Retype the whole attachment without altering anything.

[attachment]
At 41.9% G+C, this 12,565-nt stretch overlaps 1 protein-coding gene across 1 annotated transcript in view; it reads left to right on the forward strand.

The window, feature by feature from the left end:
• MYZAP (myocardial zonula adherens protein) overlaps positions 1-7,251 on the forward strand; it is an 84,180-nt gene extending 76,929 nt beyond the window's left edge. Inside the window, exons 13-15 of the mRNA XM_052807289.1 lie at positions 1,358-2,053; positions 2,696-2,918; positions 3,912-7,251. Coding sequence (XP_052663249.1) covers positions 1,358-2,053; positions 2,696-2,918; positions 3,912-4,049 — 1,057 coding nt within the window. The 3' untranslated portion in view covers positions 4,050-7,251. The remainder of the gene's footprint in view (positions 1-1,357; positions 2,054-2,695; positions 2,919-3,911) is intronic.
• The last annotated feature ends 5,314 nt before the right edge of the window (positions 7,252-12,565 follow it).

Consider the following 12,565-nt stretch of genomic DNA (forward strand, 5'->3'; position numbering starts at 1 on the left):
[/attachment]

At 41.9% G+C, this 12,565-nt stretch overlaps 1 protein-coding gene across 1 annotated transcript in view; it reads left to right on the forward strand.

The window, feature by feature from the left end:
• MYZAP (myocardial zonula adherens protein) overlaps positions 1-7,251 on the forward strand; it is an 84,180-nt gene extending 76,929 nt beyond the window's left edge. Inside the window, exons 13-15 of the mRNA XM_052807289.1 lie at positions 1,358-2,053; positions 2,696-2,918; positions 3,912-7,251. Coding sequence (XP_052663249.1) covers positions 1,358-2,053; positions 2,696-2,918; positions 3,912-4,049 — 1,057 coding nt within the window. The 3' untranslated portion in view covers positions 4,050-7,251. The remainder of the gene's footprint in view (positions 1-1,357; positions 2,054-2,695; positions 2,919-3,911) is intronic.
• The last annotated feature ends 5,314 nt before the right edge of the window (positions 7,252-12,565 follow it).

Consider the following 12,565-nt stretch of genomic DNA (forward strand, 5'->3'; position numbering starts at 1 on the left):